“It’s nothing, Porter. False alarm,” he said and clicked it off. Then he looked down at the girl. “You run along now, back how you came. And I’d appreciate you not saying that we met, or I could lose my job.”
“Okay,” said the girl crossing her index finger twice across her heart. Moving back towards the grate, she paused and called back, “See you tomorrow!”
“Wait, what’s that you say?”
“See you tomorrow,” the girl said again. “I want to hear more about mouses and Earth and all the other animals. Bye!”
“I don’t think that’s—” Pin started but the girl was gone. “I’m a very busy man!” he called into the grate as her little sneakers slipped out of sight around a corner.
Hanging his head he slid the grate back into place, stopping short of re-fastening it. Then he pulled it away, leaving it off altogether. He didn’t imagine he’d see the girl again, not all the way down there, but just in case she decided to pay him another visit, he would keep the chute open. For her safety, of course.
The rest of his toenails now trimmed, Pin removed his uniform and lay down on the still swinging hammock. He wrapped himself in his musty old blanket and stared up at a stain on the ceiling.
He found if he focused on the single spot, his stomach settled, so he often watched it until he fell asleep.
He remembered the girl had not visited him the following day as she’d promised. And he remembered that, despite being relieved, he was unable to concentrate on his work that day. Every few moments he’d find himself glancing at the open grate, half expecting her to surprise him again. But she was never there when he looked.
It would be another four days before she appeared again, and when she did she all but ignored him. She pushed through the grate like a rocket and routed about the little work bay like, well, a mouse.
“Where is it? Where is it?” she muttered to herself before finally turning towards him. “Have you seen it? I can’t find it. It must be here.”
“Calm down, girl. Have I seen what? What are you looking for?”
“My box. My treasure. Have you seen it?”
Pin had seen it. He’d found it under his oily bench and wondered if it belonged to the girl. He moved towards his jacket, which hung on a hook on the wall, and reached into the pocket, pulling out the wooden box with the bronze clasp.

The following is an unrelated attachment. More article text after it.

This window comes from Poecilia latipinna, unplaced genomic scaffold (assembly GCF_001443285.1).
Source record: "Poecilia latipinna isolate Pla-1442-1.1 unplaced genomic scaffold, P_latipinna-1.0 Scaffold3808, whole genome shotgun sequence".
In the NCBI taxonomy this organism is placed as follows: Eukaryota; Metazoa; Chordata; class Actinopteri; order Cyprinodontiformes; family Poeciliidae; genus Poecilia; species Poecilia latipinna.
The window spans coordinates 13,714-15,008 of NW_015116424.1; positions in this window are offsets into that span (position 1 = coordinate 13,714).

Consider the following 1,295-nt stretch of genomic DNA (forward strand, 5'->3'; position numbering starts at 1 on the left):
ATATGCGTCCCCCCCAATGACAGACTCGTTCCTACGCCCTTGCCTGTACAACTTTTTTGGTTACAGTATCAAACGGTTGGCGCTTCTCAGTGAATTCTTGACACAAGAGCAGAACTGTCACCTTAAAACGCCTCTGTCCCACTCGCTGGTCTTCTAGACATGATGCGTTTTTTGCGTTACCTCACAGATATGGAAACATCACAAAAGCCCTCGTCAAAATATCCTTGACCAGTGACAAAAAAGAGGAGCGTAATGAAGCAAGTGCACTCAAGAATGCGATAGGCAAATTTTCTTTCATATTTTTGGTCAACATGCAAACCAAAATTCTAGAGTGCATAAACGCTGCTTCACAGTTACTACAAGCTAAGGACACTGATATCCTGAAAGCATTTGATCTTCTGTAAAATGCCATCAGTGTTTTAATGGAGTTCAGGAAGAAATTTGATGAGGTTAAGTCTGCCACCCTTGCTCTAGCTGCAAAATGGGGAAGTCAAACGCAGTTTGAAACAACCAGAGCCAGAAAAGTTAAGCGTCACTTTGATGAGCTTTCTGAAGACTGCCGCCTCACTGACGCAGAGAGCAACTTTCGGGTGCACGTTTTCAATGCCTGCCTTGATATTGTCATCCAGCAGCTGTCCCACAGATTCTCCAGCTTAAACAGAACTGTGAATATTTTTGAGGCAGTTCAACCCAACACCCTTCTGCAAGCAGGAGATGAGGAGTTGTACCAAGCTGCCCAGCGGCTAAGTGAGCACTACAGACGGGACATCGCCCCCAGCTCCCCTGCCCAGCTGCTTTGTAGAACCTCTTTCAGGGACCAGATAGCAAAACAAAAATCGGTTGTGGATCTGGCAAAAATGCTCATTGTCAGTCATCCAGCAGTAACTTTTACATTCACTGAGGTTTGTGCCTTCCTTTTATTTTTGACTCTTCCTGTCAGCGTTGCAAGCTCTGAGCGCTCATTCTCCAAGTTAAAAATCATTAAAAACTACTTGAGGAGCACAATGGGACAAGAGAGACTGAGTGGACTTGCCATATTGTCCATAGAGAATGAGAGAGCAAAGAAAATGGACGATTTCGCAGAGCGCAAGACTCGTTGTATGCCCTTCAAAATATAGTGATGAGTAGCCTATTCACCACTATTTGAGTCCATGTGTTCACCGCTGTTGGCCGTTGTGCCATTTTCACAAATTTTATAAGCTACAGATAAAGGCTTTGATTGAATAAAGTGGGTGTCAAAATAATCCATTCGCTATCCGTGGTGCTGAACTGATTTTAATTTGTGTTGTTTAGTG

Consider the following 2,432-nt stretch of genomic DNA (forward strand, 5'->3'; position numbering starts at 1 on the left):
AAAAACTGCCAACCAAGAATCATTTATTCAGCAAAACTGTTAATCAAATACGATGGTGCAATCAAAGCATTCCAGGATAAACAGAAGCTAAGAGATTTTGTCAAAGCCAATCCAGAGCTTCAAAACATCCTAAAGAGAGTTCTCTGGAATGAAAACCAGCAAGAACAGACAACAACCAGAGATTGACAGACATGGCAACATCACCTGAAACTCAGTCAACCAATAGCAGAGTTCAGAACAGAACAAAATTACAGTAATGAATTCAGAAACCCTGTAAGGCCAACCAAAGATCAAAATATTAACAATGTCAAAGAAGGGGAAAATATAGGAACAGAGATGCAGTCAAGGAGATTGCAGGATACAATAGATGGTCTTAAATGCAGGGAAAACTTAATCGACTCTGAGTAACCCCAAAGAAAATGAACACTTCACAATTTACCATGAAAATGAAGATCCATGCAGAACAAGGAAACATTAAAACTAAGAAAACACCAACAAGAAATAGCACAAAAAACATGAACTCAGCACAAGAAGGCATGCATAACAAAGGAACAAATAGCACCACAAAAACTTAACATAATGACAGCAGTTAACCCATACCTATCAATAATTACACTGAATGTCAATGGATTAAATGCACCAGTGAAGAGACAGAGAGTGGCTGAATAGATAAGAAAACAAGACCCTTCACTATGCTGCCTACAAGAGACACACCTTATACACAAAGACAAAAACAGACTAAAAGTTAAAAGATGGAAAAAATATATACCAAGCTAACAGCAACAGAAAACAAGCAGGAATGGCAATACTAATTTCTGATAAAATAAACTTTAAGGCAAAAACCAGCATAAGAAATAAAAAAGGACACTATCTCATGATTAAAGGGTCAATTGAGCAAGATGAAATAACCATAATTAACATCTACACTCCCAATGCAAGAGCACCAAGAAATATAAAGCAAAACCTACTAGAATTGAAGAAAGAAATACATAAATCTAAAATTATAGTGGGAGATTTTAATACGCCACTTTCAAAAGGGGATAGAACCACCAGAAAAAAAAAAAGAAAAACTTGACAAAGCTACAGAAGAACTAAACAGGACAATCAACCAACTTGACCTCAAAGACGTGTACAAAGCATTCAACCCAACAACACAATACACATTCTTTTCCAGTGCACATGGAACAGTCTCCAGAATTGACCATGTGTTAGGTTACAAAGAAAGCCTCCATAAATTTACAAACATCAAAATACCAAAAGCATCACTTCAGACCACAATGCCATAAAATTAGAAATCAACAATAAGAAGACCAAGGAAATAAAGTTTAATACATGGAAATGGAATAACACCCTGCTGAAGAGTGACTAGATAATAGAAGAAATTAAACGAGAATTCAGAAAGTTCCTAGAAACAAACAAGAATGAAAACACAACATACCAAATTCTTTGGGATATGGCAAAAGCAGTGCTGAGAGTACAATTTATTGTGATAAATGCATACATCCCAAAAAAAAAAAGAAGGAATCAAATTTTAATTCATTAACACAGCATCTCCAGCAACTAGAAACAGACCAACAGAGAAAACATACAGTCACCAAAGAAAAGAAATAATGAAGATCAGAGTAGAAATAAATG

“I polished it up in case you came looking for it again,” he said as he handed it to her.
The girl snatched it away and held it close. “You didn’t look inside, did you?”
Pin shook his head.
“It’s a secret treasure. It’s a treasure just for me. Promise you didn’t look?”
Pin ran a finger across his heart like the girl had done days earlier and she smiled and let out a long sigh of relief. Then she sat down and leaned her head on the palm of her hand as though intent on hearing a story.
“Go ahead and tell me about sky,” she said. “That’s what I want to hear about first. Adam told me his old uncle Danforth said it was blue, but I told him his uncle was playing a joke on him. It’s not blue is it?”
“Don’t know how blue it is these days, but the last time I saw it it was blue,” Pin replied flipping an oil drum onto its side to sit on.
The girl was stunned. “But, that’s impossible! How can people see through it?”
“It only looks blue from far away. When you’re standing in the middle of it, it’s, well, I suppose it’s see-through. Like the glass of my space helmet.”
“Does it get smudgy?”
“In a way. Gets smudgier by the day, in fact. But not like from fingerprints.”
Their conversations went on like this for weeks: Pin doing his best to explain the natural world to a girl who had never seen it, and could never truly understand. After a while he wished he could take her to Earth to let her see it with her own eyes. But the planet had so decayed since he was a boy he doubted it could ever live up to the visions he’d put in her head.
Perhaps it was okay for fantasies to brighten the darkness of real life. It was only a matter of time before she discovered how ugly life really was.
The stain in the ceiling was starting to blur as Pin fell into sleep. His stomach had calmed and it felt as though the Tian had settled into an easy current again.
The reactor had calmed and he could hear its hum now. It was a comfort to him in the night, like hearing a mother’s heartbeat in utero. He let it soothe him.
Then a strange smell drifted through the air and he opened his eyes.